In five years as this duo enters their prime, they'll be wreaking havoc in the East. You can bet on that.
9. Karl-Anthony Towns and D'Angelo Russell, Minnesota Timberwolves
We've only seen these two best friends suit up alongside each other one time since Russell was traded to the Timberwolves at the deadline, but you can assure that they'll be an offensive juggernaut.
Russell's first game with Minnesota following the trade was also the last game that Towns played in this season thanks to a wrist injury that sidelined him for Minnesota's final 11 games leading into the stoppage in play.
Towns has already shown that he's one of the most skilled scoring big men the NBA has seen in just four-plus seasons. As a near-7-footer, he has a soft touch and good footwork out of the post, but he's also a 3-point marksmen who began to add a stepback jumper to his game this year. Something you simply do not see from someone that size.
Russell has proved he has what it takes to lead a team to the playoffs when he carried the Brooklyn Nets there last season. The first-time All-Star had lived up to his No. 2 overall selection back in the 2015 NBA Draft, showing he can be a top scoring playmaker in the NBA.
Offence will never be the question with this duo. When they pick things up defensively, that's when you'll see them climb a list like this one. Regardless, there's no denying the future is bright for this pair.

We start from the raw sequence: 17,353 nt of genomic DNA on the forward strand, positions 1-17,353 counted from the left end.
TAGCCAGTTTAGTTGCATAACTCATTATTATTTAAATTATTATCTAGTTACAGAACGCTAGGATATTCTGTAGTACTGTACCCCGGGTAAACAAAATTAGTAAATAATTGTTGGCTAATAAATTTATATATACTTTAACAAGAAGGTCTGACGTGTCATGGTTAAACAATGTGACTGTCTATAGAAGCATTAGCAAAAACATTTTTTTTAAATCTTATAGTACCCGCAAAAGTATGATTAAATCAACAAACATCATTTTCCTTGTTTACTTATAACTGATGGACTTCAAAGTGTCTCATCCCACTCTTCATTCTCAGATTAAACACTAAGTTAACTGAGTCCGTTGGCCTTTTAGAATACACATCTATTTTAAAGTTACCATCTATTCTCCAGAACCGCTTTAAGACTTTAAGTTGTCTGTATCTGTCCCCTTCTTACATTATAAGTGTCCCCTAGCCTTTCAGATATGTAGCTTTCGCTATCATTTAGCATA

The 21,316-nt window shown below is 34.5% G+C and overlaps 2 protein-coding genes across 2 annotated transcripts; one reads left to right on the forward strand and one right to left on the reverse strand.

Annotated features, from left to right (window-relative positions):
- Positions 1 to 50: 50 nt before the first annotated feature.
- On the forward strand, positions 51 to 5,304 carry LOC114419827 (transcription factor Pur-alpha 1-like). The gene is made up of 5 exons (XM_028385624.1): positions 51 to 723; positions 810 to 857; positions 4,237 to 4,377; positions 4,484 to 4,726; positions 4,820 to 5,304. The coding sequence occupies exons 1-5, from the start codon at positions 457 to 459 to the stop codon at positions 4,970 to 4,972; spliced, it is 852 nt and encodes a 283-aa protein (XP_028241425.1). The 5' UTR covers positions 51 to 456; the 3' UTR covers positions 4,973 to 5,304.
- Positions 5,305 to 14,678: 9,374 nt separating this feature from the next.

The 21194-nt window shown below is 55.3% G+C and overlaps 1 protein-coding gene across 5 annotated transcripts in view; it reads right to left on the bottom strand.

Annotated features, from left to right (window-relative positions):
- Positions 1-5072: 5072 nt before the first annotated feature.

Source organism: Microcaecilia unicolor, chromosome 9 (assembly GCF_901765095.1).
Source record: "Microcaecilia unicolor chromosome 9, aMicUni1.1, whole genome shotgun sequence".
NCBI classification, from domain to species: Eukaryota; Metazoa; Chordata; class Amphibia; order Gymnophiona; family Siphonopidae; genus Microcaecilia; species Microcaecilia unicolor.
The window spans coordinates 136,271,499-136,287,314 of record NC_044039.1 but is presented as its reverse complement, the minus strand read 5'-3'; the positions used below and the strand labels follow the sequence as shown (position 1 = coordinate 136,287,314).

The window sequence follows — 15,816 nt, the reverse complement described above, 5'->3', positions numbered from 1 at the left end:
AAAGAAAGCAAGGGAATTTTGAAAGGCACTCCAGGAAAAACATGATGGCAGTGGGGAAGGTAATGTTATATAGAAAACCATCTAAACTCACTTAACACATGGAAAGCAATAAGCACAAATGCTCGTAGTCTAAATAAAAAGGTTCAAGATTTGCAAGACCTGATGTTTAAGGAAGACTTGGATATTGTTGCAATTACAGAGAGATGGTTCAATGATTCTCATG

8. Devin Booker and Deandre Ayton, Phoenix Suns
Ayton's 25-game suspension and a couple injuries prevented us from seeing more of this duo this season, but in the small sample size we have seen, the Suns should be in good shape for the future.
Booker has taken the next step on the offensive end in his first All-Star season of his career, going from a high-volume scorer to an efficient scorer. We always knew he could get a bucket, as evidence of his 70-point game his second year in the league, but his 48.7% shooting from the field is a significant improvement over his 43.7 career field goal percentage he had entering this season.
In the 30 games Ayton played in, he further proved that he'll be a walking double-double throughout his career as a quality scorer and rebounder. We were beginning to see the right improvements on the defensive end and he showcased some passing ability that we hadn't quite seen in his rookie season.